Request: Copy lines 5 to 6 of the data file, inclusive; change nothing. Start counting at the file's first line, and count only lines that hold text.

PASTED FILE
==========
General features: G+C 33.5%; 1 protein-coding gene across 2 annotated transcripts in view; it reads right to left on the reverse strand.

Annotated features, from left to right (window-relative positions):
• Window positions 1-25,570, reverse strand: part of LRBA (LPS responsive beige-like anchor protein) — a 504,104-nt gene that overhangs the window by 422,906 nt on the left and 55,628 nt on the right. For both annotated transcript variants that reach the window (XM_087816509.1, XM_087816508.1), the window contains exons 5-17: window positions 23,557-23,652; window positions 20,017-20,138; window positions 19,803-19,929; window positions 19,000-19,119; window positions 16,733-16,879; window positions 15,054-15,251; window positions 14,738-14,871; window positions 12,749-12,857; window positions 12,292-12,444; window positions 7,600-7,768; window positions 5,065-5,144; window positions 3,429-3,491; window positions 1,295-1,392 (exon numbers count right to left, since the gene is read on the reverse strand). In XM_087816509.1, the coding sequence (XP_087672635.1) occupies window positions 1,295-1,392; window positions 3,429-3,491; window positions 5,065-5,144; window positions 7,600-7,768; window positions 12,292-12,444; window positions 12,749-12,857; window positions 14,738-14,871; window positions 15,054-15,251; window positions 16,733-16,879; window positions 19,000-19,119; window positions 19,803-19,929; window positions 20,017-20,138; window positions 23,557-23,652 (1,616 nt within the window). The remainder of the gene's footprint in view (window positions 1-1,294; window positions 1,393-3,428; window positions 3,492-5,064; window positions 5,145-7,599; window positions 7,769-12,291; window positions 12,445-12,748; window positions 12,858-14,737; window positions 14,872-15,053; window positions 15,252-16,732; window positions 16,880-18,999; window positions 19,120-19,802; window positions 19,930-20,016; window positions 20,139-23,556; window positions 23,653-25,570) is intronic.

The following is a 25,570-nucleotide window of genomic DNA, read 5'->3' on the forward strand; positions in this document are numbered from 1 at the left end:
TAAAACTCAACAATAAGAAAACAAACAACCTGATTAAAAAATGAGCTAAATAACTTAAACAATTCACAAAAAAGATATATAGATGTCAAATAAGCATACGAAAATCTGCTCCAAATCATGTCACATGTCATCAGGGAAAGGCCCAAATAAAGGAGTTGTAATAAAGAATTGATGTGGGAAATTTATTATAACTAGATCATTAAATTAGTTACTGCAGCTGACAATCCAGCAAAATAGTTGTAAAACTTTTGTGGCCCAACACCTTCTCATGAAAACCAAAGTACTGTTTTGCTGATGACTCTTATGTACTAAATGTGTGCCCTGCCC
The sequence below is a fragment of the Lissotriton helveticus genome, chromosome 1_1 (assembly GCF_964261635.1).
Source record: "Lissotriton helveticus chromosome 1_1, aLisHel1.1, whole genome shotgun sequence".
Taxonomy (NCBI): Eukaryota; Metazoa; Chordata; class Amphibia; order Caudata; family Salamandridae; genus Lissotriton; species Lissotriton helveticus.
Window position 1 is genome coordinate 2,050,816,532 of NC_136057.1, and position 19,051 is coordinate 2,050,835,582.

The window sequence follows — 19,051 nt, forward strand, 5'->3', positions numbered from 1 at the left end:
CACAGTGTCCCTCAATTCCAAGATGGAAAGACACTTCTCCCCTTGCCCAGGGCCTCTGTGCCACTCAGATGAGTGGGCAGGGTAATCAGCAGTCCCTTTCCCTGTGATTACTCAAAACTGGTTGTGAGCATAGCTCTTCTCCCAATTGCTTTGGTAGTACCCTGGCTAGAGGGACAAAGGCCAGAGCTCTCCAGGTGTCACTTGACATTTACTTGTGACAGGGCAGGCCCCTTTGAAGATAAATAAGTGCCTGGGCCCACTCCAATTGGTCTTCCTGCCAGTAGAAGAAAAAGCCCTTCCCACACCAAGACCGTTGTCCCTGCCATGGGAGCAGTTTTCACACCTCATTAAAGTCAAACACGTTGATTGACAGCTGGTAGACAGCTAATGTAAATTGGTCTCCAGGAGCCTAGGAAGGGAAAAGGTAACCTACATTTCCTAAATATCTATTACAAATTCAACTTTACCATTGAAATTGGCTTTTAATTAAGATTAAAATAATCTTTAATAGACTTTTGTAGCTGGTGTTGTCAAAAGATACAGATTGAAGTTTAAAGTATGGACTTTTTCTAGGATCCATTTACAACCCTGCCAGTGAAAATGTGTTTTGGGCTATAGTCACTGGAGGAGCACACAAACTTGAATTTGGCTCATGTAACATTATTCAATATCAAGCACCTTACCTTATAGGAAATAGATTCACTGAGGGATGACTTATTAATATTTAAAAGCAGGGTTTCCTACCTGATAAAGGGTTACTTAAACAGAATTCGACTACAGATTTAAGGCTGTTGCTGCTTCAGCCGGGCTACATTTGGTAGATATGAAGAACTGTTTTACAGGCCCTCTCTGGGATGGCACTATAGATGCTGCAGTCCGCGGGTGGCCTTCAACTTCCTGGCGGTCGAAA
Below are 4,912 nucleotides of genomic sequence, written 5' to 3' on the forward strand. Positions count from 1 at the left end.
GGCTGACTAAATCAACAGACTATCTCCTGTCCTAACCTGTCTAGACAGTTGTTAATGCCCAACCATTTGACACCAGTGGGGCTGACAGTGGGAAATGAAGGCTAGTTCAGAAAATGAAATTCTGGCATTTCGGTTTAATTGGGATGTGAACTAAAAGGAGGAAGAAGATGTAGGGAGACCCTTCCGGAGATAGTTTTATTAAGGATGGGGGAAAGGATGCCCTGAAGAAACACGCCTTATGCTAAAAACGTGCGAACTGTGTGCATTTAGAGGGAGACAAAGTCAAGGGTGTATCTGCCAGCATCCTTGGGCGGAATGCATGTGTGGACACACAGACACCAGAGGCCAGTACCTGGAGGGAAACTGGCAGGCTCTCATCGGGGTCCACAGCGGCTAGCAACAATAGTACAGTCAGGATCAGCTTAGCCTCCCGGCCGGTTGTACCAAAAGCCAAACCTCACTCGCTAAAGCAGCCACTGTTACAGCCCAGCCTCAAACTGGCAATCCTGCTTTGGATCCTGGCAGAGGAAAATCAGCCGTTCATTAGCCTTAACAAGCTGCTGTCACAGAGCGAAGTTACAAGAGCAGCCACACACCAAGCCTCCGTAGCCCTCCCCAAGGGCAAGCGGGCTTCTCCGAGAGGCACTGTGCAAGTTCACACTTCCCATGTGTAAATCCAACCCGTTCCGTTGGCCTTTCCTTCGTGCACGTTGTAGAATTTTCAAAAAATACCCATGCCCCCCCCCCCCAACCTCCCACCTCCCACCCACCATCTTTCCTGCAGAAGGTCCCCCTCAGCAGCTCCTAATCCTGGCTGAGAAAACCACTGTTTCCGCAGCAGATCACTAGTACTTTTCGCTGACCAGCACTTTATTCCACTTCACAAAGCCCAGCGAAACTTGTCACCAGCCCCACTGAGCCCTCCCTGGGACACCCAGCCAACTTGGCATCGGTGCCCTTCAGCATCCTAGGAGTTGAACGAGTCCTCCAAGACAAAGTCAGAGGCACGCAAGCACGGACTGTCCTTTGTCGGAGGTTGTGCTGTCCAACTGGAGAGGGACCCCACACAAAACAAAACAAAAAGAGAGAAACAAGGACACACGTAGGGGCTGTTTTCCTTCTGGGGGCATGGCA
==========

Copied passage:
TAAAACTCAACAATAAGAAAACAAACAACCTGATTAAAAAATGAGCTAAATAACTTAAACAATTCACAAAAAAGATATATAGATGTCAAATAAGCATACGAAAATCTGCTCCAAATCATGTCACATGTCATCAGGGAAAGGCCCAAATAAAGGAGTTGTAATAAAGAATTGATGTGGGAAATTTATTATAACTAGATCATTAAATTAGTTACTGCAGCTGACAATCCAGCAAAATAGTTGTAAAACTTTTGTGGCCCAACACCTTCTCATGAAAACCAAAGTACTGTTTTGCTGATGACTCTTATGTACTAAATGTGTGCCCTGCCC
The sequence below is a fragment of the Lissotriton helveticus genome, chromosome 1_1 (assembly GCF_964261635.1).